- Benedict Cumberbatch, Elizabeth Olsen, Rachel McAdams, Benedict Wong
- Written by
- Michael Waldron (written by ). Stan Lee ( based on the Marvel comics by) Steve Ditko (based on the Marvel comics by)
- Directed by
- Sam Raimi
- Run Time
- 2 hr. 2 min.
- Release Date
- May, 6th, 2022
So multiverses are all the rage right now. It’s what’s hot in the street. After all the Spider-Man Spider-Verse and No Way Home of it all, it only makes sense that Marvel would keep that train rolling. Coming off his brief stint in the afore mentioned No Way Home, Dr. Strange (Benedict Cumberbatch) returns in the latest from the MCU: Doctor Strange in the Multiverse of Madness. Also returning to the Marvel universe after a 15 year absence is director Sam Raimi (Darkman, Army of Darkness, Drag Me to Hell). After he helped kickstart the age of heroes in 2002 with Spider-Man he steps back into this new world of wizards and witches.
We find Dr. Strange suffering from nightmares of disorienting spinning landscapes, running from big lightning monsters along side a mysterious young girl, America Chavez (Xochitl Gomez) who turns out to be a real person. When he encounters her in his waking life he discovers she has the ability to travel the Multiverse. With the help of Wong (Benedict Wong) and Wanda Maximoff (Elizabeth Olsen) Strange tries to guide the young girl into controlling her ability and also keep her out of the hands of those that want to use her power in order to rule the universes.
I’ll start by saying that I had very high expectations for this film, what with the fracturing and possibly expanding of the MCU, and Raimi going back to the genre he defined. And though there is a brief stint in an alternate Marvel Universe and this does indeed have Raimi’s fingerprints all over it, in the end it just wasn’t what I was hoping for. The script by Michael Waldron who made his bones in TV plays just like that, it doesn’t not come off very cinematic. And much like the comics that they were born from, Multiverse of Madness is like an Annual edition of a comic book, a self-contained adventure that is not connected to the main story that we’ve been following for 12 months. Strange practically ends up right where he started at the beginning of the film. The introduction of America Chavez is a great addition and Gomez turns in a solid performance as does the rest of the cast, doing their best with what they have been given to work with.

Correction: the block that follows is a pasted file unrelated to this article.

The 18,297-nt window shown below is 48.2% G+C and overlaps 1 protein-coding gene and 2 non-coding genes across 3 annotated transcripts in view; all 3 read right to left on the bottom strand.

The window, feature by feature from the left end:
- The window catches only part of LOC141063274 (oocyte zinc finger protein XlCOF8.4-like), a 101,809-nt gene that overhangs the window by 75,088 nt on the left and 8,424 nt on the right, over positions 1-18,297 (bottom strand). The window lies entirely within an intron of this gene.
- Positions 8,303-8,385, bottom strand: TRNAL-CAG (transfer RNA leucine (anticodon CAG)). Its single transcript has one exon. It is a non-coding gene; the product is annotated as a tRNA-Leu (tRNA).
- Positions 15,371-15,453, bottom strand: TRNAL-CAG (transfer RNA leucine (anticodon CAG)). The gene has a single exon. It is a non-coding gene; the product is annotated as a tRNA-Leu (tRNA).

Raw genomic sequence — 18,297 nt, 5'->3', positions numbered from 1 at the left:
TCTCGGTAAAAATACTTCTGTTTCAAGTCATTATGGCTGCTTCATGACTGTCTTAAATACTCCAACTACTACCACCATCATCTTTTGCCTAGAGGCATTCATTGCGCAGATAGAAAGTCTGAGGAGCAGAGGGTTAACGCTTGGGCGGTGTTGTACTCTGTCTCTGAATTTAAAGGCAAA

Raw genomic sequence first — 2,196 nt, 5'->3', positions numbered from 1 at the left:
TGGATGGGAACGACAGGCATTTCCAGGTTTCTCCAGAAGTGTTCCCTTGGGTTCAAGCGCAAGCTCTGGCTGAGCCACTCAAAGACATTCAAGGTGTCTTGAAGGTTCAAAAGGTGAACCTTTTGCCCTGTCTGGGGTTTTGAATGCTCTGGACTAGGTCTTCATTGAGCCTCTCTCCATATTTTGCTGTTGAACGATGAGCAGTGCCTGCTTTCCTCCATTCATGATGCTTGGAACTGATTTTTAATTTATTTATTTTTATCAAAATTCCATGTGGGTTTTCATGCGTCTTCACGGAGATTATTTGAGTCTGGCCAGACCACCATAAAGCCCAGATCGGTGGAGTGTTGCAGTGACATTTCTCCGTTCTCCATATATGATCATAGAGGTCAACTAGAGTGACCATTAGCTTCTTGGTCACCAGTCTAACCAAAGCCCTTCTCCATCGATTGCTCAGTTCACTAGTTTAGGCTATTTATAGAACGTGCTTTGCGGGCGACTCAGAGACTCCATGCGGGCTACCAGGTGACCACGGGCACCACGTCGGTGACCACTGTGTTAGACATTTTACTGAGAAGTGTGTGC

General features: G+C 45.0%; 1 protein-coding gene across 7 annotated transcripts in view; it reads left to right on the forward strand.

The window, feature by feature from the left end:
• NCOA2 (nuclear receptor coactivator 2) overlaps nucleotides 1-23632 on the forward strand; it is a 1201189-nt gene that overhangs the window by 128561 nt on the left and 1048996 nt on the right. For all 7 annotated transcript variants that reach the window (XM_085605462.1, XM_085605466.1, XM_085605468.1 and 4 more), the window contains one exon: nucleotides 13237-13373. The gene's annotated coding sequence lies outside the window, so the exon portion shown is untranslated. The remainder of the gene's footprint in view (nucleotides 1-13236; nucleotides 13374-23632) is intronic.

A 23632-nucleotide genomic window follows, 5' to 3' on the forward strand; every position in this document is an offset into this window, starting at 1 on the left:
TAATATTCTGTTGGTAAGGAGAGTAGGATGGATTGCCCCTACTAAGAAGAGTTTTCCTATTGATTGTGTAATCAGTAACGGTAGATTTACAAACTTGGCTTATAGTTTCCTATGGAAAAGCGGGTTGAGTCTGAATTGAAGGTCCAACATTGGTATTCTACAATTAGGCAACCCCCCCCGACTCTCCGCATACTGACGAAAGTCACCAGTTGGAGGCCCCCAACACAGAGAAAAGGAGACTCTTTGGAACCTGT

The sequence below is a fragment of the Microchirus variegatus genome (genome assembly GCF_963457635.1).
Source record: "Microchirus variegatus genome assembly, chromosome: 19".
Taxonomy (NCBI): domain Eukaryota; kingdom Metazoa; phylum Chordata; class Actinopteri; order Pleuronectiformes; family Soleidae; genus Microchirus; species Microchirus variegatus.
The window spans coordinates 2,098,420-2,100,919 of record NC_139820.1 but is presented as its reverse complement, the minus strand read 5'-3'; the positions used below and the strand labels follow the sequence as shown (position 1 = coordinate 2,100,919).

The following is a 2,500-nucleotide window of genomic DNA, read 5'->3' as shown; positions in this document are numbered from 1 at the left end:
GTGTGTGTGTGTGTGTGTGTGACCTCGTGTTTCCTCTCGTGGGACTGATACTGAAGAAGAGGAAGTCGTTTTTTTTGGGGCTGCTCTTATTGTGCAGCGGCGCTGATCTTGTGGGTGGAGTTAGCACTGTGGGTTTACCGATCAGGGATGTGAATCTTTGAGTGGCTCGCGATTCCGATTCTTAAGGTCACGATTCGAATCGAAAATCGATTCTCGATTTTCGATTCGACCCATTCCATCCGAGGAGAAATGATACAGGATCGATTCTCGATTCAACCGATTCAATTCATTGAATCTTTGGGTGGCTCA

Raimi does what he can to make this his own, we get his classic zany shots, and jump scares. But without a clear direction to steer towards, he’s left to just add elements that, fortunately do amount to a better sequel than Marvel has been know to turn out. Talking to you Iron Man 2 and Thor: The Dark World. However I can’t help but wonder if average audiences will respond to everything in the film without knowing the context presented in the Disney+ shows such as WandaVision and What If…
I also can’t help but think about what could have been with the team of the first Doctor Strange in director Scott Derrickson and writer C. Robert Cargill. Could they have turned in a better Marvel’s “first horror movie”? We’ll never know, but what I can say for certain is this is not the same kind of Sam Raimi film that I fell in love with. It feels like something it missing. The best way I can illustrate it is with Raimi’s totem, his yellow 1973 Oldsmobile Delta 88 that he puts in every one of his films. It’s in here too. And it’s 100% computer generated.